New Delhi– Union Home Minister Amit Shah, while addressing the Lok Sabha on Wednesday, refuted the widespread misconception that the government is unwilling to engage in discussions regarding Manipur. He emphasized that the ongoing situation in Manipur, characterized by violent incidents, should not be exploited for political gains.
Acknowledging the disturbing spate of violence in Manipur, Shah revealed that 152 lives have been lost thus far. However, he cautioned against turning this tragic scenario into a political battleground.
During the no-confidence motion debate in the Lok Sabha, Shah expressed his willingness to engage in discussions regarding Manipur. However, he lamented that the opposition was hindering constructive dialogue on the matter.
VIDEO | “From day one, I was ready for discussion (on Manipur) but they didn’t want a discussion, they only wanted to protest. Had they been unsatisfied with my discussion, then they could have asked the PM to speak,” says Union Home minister Amit Shah in Lok Sabha.… pic.twitter.com/xAwaqIp6Ze— Press Trust of India (@PTI_News) August 9, 2023
Shah pointed out, “Shameful incidents have happened in Manipur. But it is even more shameful that some people are politicizing it. Before the commencement of the session, I had written in letters that we are ready for discussion and there should be no shortage of time. I am ready for discussion from day one but they don’t want that to happen and they only want to protest. If he does not agree with my statement, he should have sought a statement from the Prime Minister.”
Highlighting the government’s continuous vigilance, Shah stated, “No one has slept blindly in the control room of the Ministry of Home Affairs. 107 people were killed in May and four people have died in August.”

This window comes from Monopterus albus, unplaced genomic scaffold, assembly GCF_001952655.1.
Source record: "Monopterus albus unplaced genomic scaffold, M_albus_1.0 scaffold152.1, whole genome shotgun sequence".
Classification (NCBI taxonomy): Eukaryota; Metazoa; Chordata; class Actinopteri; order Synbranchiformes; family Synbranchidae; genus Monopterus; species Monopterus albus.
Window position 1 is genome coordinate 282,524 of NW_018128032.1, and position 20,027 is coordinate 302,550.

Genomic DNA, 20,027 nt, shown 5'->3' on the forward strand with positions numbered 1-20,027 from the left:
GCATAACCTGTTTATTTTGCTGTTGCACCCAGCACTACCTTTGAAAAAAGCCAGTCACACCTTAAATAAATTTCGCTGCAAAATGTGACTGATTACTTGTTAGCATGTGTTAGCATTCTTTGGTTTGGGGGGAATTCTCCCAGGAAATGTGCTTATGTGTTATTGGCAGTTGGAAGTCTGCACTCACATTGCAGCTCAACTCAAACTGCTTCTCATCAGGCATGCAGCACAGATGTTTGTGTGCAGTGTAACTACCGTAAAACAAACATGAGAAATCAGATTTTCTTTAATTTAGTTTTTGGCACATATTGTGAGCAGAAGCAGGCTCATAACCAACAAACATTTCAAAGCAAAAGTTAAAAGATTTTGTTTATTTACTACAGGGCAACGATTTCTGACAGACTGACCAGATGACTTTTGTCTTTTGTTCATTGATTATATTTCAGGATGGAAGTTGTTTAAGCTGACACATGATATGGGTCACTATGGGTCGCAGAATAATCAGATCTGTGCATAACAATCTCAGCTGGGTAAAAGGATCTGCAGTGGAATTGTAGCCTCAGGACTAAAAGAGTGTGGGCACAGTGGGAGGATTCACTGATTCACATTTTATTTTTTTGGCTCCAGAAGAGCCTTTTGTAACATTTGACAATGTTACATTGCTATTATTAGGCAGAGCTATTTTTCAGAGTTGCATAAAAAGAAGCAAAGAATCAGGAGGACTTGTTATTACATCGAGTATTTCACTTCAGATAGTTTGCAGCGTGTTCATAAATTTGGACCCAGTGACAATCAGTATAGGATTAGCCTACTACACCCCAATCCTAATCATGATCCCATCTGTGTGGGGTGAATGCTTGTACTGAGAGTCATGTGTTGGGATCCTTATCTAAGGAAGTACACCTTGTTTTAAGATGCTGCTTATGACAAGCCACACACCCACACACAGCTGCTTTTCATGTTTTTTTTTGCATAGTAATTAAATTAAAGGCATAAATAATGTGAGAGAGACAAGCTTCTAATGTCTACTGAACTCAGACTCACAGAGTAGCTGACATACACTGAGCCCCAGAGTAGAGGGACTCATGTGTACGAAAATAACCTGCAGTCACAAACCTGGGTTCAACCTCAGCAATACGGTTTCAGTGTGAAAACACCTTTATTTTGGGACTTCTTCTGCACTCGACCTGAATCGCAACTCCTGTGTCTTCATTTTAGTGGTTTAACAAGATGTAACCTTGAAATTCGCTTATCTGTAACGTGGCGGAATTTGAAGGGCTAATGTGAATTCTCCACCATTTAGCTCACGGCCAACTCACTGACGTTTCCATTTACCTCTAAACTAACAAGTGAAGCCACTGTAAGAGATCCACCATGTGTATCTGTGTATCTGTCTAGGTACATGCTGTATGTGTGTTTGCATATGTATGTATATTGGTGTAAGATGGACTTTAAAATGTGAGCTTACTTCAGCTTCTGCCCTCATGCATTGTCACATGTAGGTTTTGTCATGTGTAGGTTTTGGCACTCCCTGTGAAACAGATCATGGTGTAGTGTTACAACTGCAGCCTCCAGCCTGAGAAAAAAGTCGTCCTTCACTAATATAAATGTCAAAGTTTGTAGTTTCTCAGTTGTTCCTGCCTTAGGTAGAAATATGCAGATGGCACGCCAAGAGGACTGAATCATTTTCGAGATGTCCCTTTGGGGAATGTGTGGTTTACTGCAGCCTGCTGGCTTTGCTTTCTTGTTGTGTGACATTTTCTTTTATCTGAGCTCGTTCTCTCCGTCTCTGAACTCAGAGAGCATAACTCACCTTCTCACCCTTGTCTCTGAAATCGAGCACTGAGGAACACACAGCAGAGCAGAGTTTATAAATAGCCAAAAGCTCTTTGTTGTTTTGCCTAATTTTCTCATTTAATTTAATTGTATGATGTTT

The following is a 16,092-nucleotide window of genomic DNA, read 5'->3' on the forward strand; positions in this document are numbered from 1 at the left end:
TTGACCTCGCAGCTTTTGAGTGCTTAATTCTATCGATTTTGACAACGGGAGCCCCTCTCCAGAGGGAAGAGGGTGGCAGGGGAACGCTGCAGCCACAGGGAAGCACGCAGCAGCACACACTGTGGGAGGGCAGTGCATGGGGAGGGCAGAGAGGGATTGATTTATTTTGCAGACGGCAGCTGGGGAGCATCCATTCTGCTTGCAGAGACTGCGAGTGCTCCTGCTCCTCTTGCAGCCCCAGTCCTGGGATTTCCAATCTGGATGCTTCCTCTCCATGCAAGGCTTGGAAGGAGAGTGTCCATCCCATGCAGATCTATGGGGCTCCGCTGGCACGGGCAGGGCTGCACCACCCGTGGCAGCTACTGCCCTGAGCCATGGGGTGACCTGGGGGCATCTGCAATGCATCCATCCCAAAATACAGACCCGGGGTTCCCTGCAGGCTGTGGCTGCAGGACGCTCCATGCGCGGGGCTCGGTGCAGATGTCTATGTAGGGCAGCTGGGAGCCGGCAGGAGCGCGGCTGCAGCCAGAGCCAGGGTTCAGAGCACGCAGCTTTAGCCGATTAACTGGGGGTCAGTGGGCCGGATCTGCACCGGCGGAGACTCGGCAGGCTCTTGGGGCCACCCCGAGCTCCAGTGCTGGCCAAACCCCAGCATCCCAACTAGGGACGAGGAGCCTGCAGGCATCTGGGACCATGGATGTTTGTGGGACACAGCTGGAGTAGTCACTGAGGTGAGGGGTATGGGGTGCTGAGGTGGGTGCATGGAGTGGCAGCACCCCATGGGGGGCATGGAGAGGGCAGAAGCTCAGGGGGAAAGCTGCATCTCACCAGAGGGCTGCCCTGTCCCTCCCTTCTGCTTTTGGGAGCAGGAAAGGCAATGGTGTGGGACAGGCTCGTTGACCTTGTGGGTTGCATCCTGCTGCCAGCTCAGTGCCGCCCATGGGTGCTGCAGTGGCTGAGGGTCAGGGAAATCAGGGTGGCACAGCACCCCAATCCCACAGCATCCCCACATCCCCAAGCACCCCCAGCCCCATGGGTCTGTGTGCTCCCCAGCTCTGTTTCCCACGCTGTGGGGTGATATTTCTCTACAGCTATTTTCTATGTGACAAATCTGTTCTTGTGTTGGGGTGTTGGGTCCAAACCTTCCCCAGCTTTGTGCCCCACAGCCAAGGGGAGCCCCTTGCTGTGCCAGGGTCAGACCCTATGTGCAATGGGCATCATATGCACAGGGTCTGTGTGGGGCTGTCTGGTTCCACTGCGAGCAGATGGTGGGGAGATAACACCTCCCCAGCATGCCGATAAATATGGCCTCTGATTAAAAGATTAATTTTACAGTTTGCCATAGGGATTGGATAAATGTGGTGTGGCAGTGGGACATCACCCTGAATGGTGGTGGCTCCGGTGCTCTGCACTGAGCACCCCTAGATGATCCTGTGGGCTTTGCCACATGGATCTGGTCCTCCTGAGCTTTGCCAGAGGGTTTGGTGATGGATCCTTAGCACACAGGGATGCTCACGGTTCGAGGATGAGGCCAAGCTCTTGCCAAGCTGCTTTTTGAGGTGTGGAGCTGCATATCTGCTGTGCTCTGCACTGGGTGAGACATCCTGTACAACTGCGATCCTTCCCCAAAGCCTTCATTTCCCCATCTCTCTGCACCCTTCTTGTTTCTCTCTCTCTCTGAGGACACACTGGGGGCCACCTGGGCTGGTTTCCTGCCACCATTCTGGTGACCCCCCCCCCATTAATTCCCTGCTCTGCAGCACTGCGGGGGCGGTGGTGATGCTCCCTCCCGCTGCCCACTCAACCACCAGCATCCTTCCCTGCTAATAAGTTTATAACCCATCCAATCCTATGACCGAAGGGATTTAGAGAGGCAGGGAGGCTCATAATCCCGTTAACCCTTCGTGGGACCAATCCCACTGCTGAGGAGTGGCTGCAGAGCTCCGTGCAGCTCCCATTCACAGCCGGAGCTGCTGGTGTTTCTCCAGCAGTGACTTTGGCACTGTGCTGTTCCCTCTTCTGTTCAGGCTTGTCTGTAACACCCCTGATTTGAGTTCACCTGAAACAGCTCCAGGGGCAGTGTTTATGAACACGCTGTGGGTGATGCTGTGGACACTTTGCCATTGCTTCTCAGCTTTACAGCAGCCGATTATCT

Amit Shah outlined the intricate dynamics contributing to the unrest in Manipur, particularly the changes in power dynamics in Myanmar. He elaborated, “In Myanmar, there is Kuki Democratic Front, it started the movement. The military rule there started strictness. The border of Myanmar is a free border, Kuki brothers started coming there from the free border. Thousands of Kuki tribals started coming. They started settling in the forest. Anxiety started in the rest of Manipur.”
Responding to these challenges, Shah detailed his government’s efforts to secure the Myanmar border through fencing. He revealed, “10 kilometers of fencing has been done. The work of 60 kilometers is going on. So that infiltration can be stopped.”
Shah also delved into the demographic complexities within Manipur, explaining the tension between the Meiteis residing in the valleys and the Kukis living in the mountains. He emphasized that there has been a push to alter the population dynamics through the issuance of identity cards to refugees.
Furthermore, Shah highlighted a decision by the Manipur High Court that exacerbated the situation. He criticized the court for not considering the affidavits from the Tribal Department of the Government of India and the Ministry of Home Affairs before declaring Matai caste as tribal status, a move he deemed to be in violation of due process.
Concluding his address, Amit Shah urged for a comprehensive understanding of the complex racial and political dynamics at play in Manipur, emphasizing the need for unity and dialogue in addressing the ongoing challenges faced by the region.